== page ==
Lean on bank 1 - Subaru WRX Forum
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post #1 of 3 Old 04-22-2007, 08:12 PM Thread Starter
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Lean on bank 1

I have an 02 WRX with catback and a bov.... Latley i was driving and about 4000 rpms the car would hesitate until about 5000rpms in every gear.... i just bought the car two weeks ago and i never had the problem the first couple days.... then one day it threw a CEL code... the code read lean on bank one.... one of my buddies said to put new plugs in it but i didnt see how that could cause it to run lean(maybe im wrong).... another buddy said it could possibly be a fuel pressure reg.... then i was told it could be a fuel pump..... i just replace the fuel filter hoping it was that... it still does it... so i need help.... where do i start?
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post #2 of 3 Old 04-23-2007, 11:17 AM
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That sounds more like a fuel system problem than a spark problem. If it were the fuel pressure regulator, than you would get an overall lean code, as it would lean out all the cylinders. Same thing with a clogged fuel filter. Really, only a couple of things can cause a single cylinder to run lean...fyi, if none of this makes any sense to you, you probably want to get an experienced mechanic to look at the car. This type of diagnosis can become very complex, you can even damage the electrical system if you probe in the wrong place, or provide ground or power to the wrong plug. Just be careful and you should be fine.

First thing i would check is the electrical signal to the fuel injector in #1 cylinder. Using a paperclip, backprobe the electrical connector to the #1 injector, start the car, and check for voltage pulses to the injector plug. You will need a test light to do this, a voltmeter will not give you a pulse signal. Once you have established you are getting power to the injector, then check the ground. You should have a good solid ground coming through the connector. Using a voltmeter, put the red probe on the positive terminal of the battery, and the black probe on the negative. Record that number (should be about 12.7-12.8 volts). Leave the red probe on the positive side of the battery, and begin checking grounds by touching all the grounding locations in the motor with the black probe. The number you come up with by doing this should be within 0.5 volts of the number you wrote down, if not, it's a negligible ground. You can use this process to check all the grounds, and even check the ground to the injector pigtail (although the car must be on to get ground to the injector).

If the elctrical system looks good, then you need to check the injector itself. There really isn't a good way to do this, pretty much all you can do is an ohm test on the injector to make sure it has the proper resistance. The resistance depends on the year of the car, and the specific injector you have. You can probably find it on-line somewhere, if not, let me know and i'll try to look it up. More than likely, this is going to be your problem. I have seen a lot of subies, especially ones on colder climates have injector problems. It could also be the result of the previous owner running poor fuel through the car and never having an injector clean done on the vehicle. The injector pintle could be sticking, you could try having the injectors and intake tract professionally cleaned and there is a 50-50 chance that could fix the problem.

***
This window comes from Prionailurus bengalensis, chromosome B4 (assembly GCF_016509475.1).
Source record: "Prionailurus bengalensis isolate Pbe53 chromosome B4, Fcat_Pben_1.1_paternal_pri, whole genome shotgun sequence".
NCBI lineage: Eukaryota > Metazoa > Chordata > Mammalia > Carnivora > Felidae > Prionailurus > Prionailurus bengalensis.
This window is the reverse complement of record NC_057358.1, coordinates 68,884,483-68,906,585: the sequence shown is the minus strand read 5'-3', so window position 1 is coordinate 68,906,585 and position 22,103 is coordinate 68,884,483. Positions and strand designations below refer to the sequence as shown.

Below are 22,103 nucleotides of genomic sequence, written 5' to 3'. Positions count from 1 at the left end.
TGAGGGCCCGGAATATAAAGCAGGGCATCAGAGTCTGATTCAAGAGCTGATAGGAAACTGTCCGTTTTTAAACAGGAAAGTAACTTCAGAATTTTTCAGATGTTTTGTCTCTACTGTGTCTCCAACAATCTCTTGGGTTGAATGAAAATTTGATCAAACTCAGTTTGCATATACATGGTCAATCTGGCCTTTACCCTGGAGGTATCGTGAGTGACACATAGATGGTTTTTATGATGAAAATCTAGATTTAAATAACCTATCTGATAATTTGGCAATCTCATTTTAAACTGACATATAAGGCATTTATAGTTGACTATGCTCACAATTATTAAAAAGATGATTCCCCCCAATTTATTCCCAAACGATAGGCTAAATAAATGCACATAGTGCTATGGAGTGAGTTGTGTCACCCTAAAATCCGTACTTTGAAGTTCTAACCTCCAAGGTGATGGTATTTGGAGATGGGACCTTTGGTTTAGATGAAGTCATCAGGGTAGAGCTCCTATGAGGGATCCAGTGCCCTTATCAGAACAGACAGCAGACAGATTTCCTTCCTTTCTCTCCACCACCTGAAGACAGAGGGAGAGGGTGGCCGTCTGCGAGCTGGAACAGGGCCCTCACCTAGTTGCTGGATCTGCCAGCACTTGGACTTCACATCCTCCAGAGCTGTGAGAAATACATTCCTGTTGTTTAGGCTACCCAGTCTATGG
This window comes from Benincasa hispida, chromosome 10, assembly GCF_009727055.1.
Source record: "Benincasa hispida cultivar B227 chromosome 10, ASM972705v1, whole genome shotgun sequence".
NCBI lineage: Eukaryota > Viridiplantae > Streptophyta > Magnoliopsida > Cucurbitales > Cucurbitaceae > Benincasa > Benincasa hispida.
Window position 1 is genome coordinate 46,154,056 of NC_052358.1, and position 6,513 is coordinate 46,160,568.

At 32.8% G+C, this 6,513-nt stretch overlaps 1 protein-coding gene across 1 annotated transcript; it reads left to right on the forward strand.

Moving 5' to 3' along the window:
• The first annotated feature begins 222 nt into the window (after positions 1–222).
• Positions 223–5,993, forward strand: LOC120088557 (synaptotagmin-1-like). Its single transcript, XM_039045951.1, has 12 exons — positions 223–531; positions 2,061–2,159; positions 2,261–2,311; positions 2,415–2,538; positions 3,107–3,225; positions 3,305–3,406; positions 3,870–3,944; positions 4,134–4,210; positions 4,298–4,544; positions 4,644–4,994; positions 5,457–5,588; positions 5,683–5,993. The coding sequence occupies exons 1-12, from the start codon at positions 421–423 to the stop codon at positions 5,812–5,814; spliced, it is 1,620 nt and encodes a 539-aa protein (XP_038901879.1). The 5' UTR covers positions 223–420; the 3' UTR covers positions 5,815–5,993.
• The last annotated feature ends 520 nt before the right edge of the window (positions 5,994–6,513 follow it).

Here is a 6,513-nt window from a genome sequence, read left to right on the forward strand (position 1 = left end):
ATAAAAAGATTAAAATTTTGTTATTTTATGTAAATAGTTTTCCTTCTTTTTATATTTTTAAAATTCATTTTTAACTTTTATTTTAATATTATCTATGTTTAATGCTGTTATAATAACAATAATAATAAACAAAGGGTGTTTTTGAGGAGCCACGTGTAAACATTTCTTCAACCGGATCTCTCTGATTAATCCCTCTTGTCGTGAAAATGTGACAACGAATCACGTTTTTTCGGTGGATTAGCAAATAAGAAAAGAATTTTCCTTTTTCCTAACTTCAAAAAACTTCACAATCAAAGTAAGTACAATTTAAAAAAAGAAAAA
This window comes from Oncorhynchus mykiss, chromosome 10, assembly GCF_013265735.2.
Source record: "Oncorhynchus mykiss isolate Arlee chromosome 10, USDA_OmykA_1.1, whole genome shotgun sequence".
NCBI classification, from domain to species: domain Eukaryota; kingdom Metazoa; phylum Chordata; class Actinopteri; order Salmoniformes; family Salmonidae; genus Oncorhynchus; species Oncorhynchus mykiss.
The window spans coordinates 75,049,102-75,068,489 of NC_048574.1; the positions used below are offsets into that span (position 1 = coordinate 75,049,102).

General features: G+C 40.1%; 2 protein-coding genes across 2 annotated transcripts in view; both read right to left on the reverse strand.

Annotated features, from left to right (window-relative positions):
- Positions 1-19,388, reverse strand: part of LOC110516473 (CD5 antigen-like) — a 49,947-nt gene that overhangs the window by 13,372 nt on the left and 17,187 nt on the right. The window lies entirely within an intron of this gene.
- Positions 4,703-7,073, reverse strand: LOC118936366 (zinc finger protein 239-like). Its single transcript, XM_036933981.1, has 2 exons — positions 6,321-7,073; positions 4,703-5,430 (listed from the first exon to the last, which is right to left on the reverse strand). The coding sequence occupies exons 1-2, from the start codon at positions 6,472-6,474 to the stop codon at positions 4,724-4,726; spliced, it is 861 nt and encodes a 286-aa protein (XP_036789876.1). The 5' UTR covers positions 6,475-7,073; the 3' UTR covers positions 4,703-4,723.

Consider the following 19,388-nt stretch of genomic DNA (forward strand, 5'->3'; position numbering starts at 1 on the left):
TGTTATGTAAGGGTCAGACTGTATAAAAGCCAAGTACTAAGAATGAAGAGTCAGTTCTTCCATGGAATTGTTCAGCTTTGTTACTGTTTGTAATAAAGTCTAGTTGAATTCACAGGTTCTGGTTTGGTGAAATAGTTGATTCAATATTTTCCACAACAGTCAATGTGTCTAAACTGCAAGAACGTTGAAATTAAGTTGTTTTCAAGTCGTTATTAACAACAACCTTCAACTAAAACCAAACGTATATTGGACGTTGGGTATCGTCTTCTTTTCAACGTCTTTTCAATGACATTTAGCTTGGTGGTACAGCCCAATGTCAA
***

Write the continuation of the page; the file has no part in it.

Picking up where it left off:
If the fuel system is good, and no problems are found, then the next place i would look would be the control system. Your profile doesn't have a mod list in it, so i don't know if the car has currently or ever had any engine management on it, but the ECM could be sending a bad signal to the injector and causing an issue. The only way to check the injector pulse width in a stock ECM is with a scope or scanner, if you have access to one, then use that. Otherwise, must go to the dealer to have ECM parameters checked. If you have aftermarket engine management, you may be able to use that to check injector pulse.

Cylinder #1 tends to get much hotter than the other cylinders in the motor. This can cause a lean condition as well. It's caused by the design of the exhaust manifolds on the car, as the engine ages, and carbon builds up in the combustion chamber, the temps rise. As silly as it sounds, adding a header to the car has been known to fix this problem from time to time as well, because it lowers all the cylinder temperatures and they have less tendancy to lean out.

If none of this fixes your problem, then i'm sad to say, you have internal engine failure. Either a bad valve, piston, or ring allowing the fuel mixture to leak out and causing improper combustion. Perform a leakdown check and compression test on cylinder #1 and see if there are any problems there.


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post #3 of 3 Old 04-23-2007, 07:11 PM Thread Starter
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Thank you for all your info!!!! i have the problem fixed.... It was actually a bad air/fuel sensor..... One of my good buddies is a subie mechanic... thanks
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